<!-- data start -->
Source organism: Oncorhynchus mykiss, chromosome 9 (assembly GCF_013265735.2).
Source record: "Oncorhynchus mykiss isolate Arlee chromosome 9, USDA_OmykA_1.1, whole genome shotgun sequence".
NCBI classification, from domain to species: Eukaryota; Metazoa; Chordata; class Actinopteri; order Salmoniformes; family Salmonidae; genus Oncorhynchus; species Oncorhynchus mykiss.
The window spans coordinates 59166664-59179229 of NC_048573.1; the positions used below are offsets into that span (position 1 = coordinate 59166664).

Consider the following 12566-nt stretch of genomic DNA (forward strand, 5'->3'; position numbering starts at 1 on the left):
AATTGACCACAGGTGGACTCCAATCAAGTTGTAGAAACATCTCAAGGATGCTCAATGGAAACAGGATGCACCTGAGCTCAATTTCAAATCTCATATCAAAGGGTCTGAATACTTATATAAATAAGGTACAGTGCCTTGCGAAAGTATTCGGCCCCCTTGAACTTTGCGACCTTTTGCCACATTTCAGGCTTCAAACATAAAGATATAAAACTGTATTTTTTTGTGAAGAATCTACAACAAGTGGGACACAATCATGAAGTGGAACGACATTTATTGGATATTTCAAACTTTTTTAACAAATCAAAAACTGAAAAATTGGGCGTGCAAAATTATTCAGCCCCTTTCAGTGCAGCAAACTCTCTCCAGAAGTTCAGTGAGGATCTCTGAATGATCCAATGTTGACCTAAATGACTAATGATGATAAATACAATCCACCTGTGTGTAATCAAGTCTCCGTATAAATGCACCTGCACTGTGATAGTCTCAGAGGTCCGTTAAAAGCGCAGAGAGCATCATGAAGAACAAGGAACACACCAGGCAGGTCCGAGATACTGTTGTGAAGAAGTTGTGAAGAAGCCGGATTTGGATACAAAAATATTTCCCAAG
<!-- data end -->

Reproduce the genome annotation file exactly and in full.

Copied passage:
Source organism: Oncorhynchus mykiss, chromosome 9 (assembly GCF_013265735.2).
Source record: "Oncorhynchus mykiss isolate Arlee chromosome 9, USDA_OmykA_1.1, whole genome shotgun sequence".
NCBI classification, from domain to species: Eukaryota; Metazoa; Chordata; class Actinopteri; order Salmoniformes; family Salmonidae; genus Oncorhynchus; species Oncorhynchus mykiss.
The window spans coordinates 59166664-59179229 of NC_048573.1; the positions used below are offsets into that span (position 1 = coordinate 59166664).

Consider the following 12566-nt stretch of genomic DNA (forward strand, 5'->3'; position numbering starts at 1 on the left):
AATTGACCACAGGTGGACTCCAATCAAGTTGTAGAAACATCTCAAGGATGCTCAATGGAAACAGGATGCACCTGAGCTCAATTTCAAATCTCATATCAAAGGGTCTGAATACTTATATAAATAAGGTACAGTGCCTTGCGAAAGTATTCGGCCCCCTTGAACTTTGCGACCTTTTGCCACATTTCAGGCTTCAAACATAAAGATATAAAACTGTATTTTTTTGTGAAGAATCTACAACAAGTGGGACACAATCATGAAGTGGAACGACATTTATTGGATATTTCAAACTTTTTTAACAAATCAAAAACTGAAAAATTGGGCGTGCAAAATTATTCAGCCCCTTTCAGTGCAGCAAACTCTCTCCAGAAGTTCAGTGAGGATCTCTGAATGATCCAATGTTGACCTAAATGACTAATGATGATAAATACAATCCACCTGTGTGTAATCAAGTCTCCGTATAAATGCACCTGCACTGTGATAGTCTCAGAGGTCCGTTAAAAGCGCAGAGAGCATCATGAAGAACAAGGAACACACCAGGCAGGTCCGAGATACTGTTGTGAAGAAGTTGTGAAGAAGCCGGATTTGGATACAAAAATATTTCCCAAG